children, was forgotten. The literature | the weak and inexperienced Chung How, of the storm, at one time enormous, can at Livadia in 1879, was a reverse. Roth now only be studied in the British Mu. in form and in substance Russia now conseum, and but two permanent relics of cedes all the points for which China conthe sad time remain. The government tended, and the concession is rendered the still keep together the nucleus of the vol. more valuable because attained without unteer police, the white-uniformed patrol, the cost and risk of war. The justice of who are now the universal intermediaries China's claim to the whole of the province between the people and the police, who of Kuldja is admitted, and the whole of are to be found at every intersection of that province, with the exception of a the more central streets, and who gather small district — one-twentieth of the size to a signal whenever the regular police of the whole — in the north-western porneed help; and there is a covered line of tion of this territory, is to be handed over rails to Gravesend, so built that it cannot to the Chinese. At the same time, China be interrupted by snow, and can, there has successfully maintained the position fore, bring coal and oil, and if needful, her representatives took up, to the effect even corn, from all open ports. So great that she was not liable to Russia for comwere the sufferings from uncooked food, pensation for the loss of a province to that direct grants in aid of this sewer rail. which the latter had no right; but, as an way were voted by Parliament and the act of friendship to a neighbor, she conextinct Metropolitan Board without resist. sents to pay a moderate sum, on the carance; and the line is now one of the rying out of the terms of the treaty: most valuable arteries of the kingdom, There are other conditions, relating to carrying at a slow rate the great mass of trade, which wear an aspect of conceding heavy imports from the sea to London. various minor points to Russia; but ChiYours
nese concessions in commercial matters which are at their complete disposal are, to say the least, of very problematical value. There can be little doubt, there
fore, that the Chinese have got much the
From The Spectator. best of this bargain, and that the recovery THE NEW TREATY BETWEEN RUSSIA AND of Kuldja, which will mark the completion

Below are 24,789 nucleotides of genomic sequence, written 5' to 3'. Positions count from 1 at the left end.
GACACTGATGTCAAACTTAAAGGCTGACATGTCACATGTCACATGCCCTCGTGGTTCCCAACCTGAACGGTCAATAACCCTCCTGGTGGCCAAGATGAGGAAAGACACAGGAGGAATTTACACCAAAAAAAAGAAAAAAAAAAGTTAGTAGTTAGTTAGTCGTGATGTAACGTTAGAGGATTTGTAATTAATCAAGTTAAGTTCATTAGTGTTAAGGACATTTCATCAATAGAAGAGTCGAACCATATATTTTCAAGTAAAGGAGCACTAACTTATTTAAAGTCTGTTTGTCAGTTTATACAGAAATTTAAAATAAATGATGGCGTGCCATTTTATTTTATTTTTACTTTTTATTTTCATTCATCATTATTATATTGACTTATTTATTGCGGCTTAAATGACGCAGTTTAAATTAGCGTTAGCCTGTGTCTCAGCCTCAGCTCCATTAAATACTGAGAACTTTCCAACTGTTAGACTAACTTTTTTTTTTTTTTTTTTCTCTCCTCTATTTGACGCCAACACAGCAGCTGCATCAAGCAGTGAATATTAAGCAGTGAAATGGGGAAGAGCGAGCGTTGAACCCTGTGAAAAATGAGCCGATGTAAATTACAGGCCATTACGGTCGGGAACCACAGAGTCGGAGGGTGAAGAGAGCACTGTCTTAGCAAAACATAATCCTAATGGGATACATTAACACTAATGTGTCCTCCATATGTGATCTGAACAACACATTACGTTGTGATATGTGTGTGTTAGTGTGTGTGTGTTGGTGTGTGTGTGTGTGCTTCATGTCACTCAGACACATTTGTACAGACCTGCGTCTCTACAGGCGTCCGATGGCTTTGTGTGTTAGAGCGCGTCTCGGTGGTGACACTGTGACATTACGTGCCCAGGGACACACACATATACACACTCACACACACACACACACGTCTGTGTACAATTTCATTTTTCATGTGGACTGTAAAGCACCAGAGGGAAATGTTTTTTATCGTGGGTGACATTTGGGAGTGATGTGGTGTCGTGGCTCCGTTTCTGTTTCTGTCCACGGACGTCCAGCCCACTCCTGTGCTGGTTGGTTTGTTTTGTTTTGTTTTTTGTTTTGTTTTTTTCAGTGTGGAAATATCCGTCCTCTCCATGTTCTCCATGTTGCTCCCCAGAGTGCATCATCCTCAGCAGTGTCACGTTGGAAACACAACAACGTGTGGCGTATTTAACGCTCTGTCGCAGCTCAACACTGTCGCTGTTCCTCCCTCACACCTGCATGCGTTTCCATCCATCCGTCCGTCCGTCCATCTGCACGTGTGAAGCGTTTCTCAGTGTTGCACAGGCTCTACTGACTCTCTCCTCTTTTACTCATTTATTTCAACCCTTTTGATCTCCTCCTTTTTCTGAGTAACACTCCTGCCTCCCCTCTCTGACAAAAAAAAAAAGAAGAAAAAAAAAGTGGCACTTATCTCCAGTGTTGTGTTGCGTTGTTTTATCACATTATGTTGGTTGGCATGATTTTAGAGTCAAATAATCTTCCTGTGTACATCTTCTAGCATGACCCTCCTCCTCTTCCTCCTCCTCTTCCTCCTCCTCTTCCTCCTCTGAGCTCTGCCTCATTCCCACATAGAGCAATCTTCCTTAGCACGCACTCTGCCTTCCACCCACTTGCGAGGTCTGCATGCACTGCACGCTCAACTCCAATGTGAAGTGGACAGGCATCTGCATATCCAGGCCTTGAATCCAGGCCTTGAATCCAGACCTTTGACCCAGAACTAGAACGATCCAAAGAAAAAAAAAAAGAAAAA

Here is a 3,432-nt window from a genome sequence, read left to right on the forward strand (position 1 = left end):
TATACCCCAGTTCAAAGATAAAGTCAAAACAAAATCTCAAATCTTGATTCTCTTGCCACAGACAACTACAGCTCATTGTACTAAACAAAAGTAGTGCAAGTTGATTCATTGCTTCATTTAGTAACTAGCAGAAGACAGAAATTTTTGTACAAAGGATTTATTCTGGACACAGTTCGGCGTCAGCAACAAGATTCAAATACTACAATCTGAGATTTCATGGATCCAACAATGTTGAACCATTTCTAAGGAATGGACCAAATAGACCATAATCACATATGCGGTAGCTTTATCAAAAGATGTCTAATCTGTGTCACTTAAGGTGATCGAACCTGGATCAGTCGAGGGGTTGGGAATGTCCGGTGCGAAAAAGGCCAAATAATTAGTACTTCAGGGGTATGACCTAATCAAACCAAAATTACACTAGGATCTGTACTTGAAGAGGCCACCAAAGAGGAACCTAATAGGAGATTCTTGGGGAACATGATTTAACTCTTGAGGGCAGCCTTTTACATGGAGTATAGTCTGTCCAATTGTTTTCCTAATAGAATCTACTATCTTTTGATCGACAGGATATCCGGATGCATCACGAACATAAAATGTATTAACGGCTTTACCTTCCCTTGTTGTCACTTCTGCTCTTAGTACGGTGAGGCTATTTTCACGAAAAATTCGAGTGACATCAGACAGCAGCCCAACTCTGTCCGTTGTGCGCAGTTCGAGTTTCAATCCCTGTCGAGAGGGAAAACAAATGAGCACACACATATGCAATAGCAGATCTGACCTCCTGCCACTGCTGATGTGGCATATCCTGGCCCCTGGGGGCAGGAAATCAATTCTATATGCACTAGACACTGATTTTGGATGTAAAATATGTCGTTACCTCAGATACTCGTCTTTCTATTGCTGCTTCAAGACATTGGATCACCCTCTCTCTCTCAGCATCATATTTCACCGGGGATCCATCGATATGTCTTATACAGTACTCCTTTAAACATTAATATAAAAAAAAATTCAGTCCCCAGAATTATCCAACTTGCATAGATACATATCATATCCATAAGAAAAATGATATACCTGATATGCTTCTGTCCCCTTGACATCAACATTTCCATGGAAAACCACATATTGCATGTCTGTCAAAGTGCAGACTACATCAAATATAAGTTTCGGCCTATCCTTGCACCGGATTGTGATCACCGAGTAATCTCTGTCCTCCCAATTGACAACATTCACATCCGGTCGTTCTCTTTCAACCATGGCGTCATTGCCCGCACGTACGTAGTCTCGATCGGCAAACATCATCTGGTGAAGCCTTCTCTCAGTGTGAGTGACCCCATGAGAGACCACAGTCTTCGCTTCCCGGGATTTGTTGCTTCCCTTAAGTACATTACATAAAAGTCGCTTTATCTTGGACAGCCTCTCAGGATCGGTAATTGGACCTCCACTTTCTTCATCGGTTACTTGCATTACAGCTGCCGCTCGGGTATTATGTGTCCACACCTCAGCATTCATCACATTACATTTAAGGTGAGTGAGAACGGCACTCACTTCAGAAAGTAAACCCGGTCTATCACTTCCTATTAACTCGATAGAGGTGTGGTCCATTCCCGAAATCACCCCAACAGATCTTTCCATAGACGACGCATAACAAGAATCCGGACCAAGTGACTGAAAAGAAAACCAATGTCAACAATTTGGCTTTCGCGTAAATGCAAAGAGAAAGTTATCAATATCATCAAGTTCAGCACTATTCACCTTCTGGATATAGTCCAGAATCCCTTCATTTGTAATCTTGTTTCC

of their recent campaigns in central Asia, The treaty concluded a few weeks ago must vastly increase their already great at St. Petersburg, and ratified by tele. reputation, and produce a profound effect graph from Pekin, promises to furnish a among all the peoples of northern Asia. settlement of the difficulty which has been The settlement of this question in a long pending between Russia and China. manner altogether satisfactory to the ChiOf course, everything will depend upon nese will remove the immediate causes of the full and proper execution of the difference between Russia and China, and clauses of this treaty, but, should they be it is not likely that either country will complied with in an honorable manner, proceed recklessly to renew then, either we may with some degree of confidence on the same scene, or elsewhere along assume that the war-cloud which has so their extensive frontier line. With the long hung suspended over northern Asia, recovery of lli or Kuldja, we are conwhere the Russians and the Chinese have vinced that the Chinese will rest satisfied stood for three years on the verge of a with what they have accomplished in cenconflict, is dispelled; and also that it is tral Asia, nor is it at all probable that they unlikely to return, at least for some time. will go out of their way to raise fresh If we assume this much with confidence, difficulties in the Amour region or on the it is simply because both the Chinese frontiers of Manchuria. There are far government and people are likely to rest too many important topics elsewhere satisfied with the terms, as revealed, of which promise, if successfully grappled. this treaty. Everything the Pekin au: with, to produce greater advantages, for thorities have demanded, and a great deal us to suppose that the most practical peo. more than they expected to obtain with. ple in the world will prefer to devote all out a war, is obtained by this stroke of iheir attention to barren and unprofitable diplomacy, supported by the influence of undertakings in the deserts and wild a multitudinous people, as determined as steppe-land of the region west and north ants. This treaty, negotiated by the of the Desert of Gobi. We must turn to Marquis Tseng, is as much a triumph for quarters in which we ourselves are more Chinese diplomacy as that concluded by immediately concerned, if we wish to